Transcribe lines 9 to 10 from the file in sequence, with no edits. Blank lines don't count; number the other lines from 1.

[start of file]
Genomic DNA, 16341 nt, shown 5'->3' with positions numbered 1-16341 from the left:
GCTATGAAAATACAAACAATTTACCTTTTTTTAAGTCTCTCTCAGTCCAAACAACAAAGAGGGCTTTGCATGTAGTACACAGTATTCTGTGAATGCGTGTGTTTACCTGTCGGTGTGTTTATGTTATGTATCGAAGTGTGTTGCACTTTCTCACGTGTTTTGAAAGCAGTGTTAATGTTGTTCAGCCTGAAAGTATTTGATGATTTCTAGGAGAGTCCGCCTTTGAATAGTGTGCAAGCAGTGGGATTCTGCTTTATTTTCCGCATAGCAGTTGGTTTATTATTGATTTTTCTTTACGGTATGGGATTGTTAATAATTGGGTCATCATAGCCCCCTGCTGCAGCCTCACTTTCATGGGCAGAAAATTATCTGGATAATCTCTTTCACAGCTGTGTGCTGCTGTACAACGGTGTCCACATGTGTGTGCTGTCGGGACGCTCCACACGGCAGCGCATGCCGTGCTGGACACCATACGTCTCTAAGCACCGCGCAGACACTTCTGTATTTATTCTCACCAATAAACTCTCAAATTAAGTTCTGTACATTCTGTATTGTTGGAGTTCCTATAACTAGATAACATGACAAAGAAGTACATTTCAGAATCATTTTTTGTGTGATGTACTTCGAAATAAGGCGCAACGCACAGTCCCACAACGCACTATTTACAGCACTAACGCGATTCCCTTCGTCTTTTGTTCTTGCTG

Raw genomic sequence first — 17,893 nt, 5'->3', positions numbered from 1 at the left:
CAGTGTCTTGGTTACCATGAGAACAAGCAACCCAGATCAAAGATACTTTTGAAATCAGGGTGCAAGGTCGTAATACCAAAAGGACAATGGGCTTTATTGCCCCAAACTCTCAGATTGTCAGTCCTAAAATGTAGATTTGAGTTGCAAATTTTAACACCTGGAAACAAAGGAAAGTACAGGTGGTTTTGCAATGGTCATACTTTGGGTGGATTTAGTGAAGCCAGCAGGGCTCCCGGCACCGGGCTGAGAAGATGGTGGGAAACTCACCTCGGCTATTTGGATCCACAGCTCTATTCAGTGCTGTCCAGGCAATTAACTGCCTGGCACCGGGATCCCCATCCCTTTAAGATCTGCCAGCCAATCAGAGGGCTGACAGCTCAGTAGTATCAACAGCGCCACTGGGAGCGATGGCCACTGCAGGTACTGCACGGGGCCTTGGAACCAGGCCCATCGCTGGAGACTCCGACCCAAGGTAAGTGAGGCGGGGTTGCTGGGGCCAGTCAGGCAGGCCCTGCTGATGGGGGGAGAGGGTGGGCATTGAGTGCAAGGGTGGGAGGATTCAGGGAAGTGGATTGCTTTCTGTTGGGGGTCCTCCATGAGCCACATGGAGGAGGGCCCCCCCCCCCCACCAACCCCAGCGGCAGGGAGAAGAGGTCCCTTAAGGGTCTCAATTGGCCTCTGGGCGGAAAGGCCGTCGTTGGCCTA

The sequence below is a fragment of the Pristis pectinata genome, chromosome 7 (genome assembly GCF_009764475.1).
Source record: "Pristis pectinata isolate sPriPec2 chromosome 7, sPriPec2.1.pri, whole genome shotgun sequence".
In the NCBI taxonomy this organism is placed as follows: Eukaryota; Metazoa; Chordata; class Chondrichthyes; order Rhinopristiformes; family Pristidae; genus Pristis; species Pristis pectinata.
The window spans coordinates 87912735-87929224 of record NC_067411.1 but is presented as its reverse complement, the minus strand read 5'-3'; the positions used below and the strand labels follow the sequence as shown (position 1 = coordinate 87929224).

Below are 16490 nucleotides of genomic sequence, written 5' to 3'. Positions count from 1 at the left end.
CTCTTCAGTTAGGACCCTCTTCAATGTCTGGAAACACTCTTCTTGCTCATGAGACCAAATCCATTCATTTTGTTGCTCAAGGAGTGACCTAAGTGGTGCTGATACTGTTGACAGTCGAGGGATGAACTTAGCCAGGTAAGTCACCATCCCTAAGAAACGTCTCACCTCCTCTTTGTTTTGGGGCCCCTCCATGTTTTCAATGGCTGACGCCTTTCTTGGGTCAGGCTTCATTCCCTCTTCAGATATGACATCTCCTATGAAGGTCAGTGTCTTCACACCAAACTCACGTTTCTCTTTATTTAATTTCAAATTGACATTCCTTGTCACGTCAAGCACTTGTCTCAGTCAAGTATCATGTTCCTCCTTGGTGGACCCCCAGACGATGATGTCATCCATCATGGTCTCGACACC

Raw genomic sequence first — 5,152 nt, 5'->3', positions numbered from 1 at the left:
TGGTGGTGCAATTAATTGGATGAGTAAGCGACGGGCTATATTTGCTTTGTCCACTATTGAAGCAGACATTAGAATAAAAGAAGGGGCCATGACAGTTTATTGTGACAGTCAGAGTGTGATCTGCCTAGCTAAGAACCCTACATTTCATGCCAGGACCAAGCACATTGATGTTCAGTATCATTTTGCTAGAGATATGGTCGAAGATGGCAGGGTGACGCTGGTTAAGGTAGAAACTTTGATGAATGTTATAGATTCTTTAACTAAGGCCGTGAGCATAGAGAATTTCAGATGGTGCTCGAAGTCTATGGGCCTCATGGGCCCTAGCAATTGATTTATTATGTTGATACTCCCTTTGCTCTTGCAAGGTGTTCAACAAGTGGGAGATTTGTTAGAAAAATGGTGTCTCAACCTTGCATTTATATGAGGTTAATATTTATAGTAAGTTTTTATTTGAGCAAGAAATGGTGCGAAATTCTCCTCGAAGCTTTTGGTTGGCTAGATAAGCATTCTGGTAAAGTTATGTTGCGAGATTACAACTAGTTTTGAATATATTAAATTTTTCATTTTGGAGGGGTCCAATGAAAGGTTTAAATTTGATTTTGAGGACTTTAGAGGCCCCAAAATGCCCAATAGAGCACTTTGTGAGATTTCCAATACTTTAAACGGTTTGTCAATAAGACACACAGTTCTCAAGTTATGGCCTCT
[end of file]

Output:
Below are 16490 nucleotides of genomic sequence, written 5' to 3'. Positions count from 1 at the left end.
CTCTTCAGTTAGGACCCTCTTCAATGTCTGGAAACACTCTTCTTGCTCATGAGACCAAATCCATTCATTTTGTTGCTCAAGGAGTGACCTAAGTGGTGCTGATACTGTTGACAGTCGAGGGATGAACTTAGCCAGGTAAGTCACCATCCCTAAGAAACGTCTCACCTCCTCTTTGTTTTGGGGCCCCTCCATGTTTTCAATGGCTGACGCCTTTCTTGGGTCAGGCTTCATTCCCTCTTCAGATATGACATCTCCTATGAAGGTCAGTGTCTTCACACCAAACTCACGTTTCTCTTTATTTAATTTCAAATTGACATTCCTTGTCACGTCAAGCACTTGTCTCAGTCAAGTATCATGTTCCTCCTTGGTGGACCCCCAGACGATGATGTCATCCATCATGGTCTCGACACC